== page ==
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Kazakh Society is ready for Legalization of Prostitution (Excerpt)

By Daniyar Yenikeev, Public Committee for Legalization of Prostitution

www.zonakz.net, 21 August, 2006 -- The current bad working conditions of female sex workers require the state interference and an initiative to introduce regulatory mechanisms in this business. Sex workers need state’s help as their living conditions are not simply hard, but often monstrous and unbearable. We have to realize the fact that prostitution exists in modern society, and hence, our attitude toward the representatives of this ancient profession should be more liberal and loyal. Whether we want it or not, prostitution will always exist…. Our civic duty is to protect those women who cannot find the occupation in other spheres of life… Kazakh society is ready for the legalization of prostitution. This will play a positive role in the creation of a constitutional state.

There are more than 10 thousand prostitutes in Kazakhstan today, not including those who are in transit through Kazakhstan to Russia, Turkey and countries of Persian Gulf from Kyrgyzstan, Tajikistan and Uzbekistan. Almaty and Astana can be considered the country’s centers of prostitution, so as to some extend are Aktau and Atyrau, due to an intensive development of oil and gas resources and the influx of foreign workers. It is well known that prostitution as a mass phenomenon starts in Kazakhstan in locations of foreign workers and military bases of foreign countries.

The problem of prostitution is chiefly connected with the corruption in power structures. The notions of prostitution and corruption are tied together. Where the scale of corruption is extremely high, so is the growth of prostitution, both among female and male parts of population. Take Kosovo. During the last two years, international legislators publicized scandalous materials that discredited the employees of the UN humanitarian services.

But the current problem in Kazakhstan exists due to the absence of rights for people involved in prostitution. In my opinion, this type of occupation ought to be legalized and a legislation frame should be developed for this profession. This will reduce the risk of their profession, as it happened in Holland. Such experience could be useful for our country, because of the new laws would protect prostitutes and their rights.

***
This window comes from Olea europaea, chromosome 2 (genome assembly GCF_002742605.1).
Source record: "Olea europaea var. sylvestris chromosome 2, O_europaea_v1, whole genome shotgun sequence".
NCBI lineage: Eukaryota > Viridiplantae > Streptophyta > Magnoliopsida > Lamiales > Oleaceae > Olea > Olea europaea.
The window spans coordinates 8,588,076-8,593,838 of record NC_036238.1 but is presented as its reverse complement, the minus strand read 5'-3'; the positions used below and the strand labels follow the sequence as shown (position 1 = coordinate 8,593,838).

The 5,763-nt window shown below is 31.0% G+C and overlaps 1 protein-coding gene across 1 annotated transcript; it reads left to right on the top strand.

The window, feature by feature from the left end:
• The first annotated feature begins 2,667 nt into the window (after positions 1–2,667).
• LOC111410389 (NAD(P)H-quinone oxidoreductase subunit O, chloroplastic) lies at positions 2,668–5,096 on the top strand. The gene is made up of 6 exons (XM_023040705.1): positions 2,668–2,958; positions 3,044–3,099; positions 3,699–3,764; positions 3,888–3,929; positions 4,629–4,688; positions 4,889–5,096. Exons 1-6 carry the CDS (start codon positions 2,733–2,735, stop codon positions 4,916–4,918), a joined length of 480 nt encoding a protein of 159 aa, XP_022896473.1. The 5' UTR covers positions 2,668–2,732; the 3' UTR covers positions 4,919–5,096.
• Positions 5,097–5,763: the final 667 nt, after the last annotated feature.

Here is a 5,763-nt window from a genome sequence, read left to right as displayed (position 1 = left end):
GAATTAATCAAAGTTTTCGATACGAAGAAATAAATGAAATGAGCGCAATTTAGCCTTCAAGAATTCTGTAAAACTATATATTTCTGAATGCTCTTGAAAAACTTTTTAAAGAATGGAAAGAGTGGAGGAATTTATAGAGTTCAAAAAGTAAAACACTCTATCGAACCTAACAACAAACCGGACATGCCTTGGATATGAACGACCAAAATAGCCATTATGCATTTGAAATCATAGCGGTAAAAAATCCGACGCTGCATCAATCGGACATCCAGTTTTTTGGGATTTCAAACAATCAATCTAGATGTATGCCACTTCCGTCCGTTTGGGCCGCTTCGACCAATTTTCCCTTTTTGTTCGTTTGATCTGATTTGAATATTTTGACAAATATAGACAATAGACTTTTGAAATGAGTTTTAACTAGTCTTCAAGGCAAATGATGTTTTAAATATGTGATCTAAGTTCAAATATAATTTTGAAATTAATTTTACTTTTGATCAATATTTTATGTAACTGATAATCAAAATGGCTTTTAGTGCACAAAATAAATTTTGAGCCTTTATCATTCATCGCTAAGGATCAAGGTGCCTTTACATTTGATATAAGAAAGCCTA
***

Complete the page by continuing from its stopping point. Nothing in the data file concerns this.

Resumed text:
There is a number of arguments that show that had the prostitutes in Kazakhstan worked within legal norms, it would have led to positive changes in their status and work conditions.

1) In case of sex work being legal, a woman (man) would not face economic exploitation on behalf of social parasites, e.g. pimps or those, who control her (his) income, movement and living. It is well known that at best (rather rarely) a woman gets 50% of the charge for services. It is more often that prostitutes receive not more than 30% or even have to sell their bodies only for food and clothes. Women and children are pushed to take these actions against their will, under the threat of physical violence accompanied by humiliation.

2) Sexual violence is one of the cruelest crimes known to human kind. Without special laws it is difficult for a woman to deal alone with a number of issues, which she has to face. Sexual oppression has always been parallel to sexual exploitation. Both these notions are nothing less but twins. Moreover, the act of sexual violence is an act to suppress moral resistance and to take control over the victim’s psyche.

3) Underage children are involved with sex work due to the flourishing of illegal prostitution in Kazakhstan. Often they become victims of sex industry and porno business, and are involved in this criminal cobweb against their will.

4) The secretiveness of this industry, which brings in a great benefit to the shadow market dealers, makes trafficking of girls abroad possible. There, the girls are deprived of all their rights and turned into animals.

The current bad working conditions of female sex workers require the state interference and an initiative to introduce regulatory mechanisms in this business. Sex workers need state’s help as their living conditions are not simply hard, but often monstrous and unbearable. We have to realize the fact that prostitution exists in modern society, and hence, our attitude toward the representatives of this ancient profession should be more liberal and loyal. Whether we want it or not, prostitution will always exist. It might not be in the form in which it is right now, but in a more covert or transformed way.

Our civic duty is to protect those women who cannot find the occupation in other spheres of life. A woman is not a commodity or a toy, nor is a man. Kazakh society is ready for the legalization of prostitution. This will play a positive role in the creation of a constitutional state.
Integral text (in Russian) available on http://zonakz.net/articles/15332

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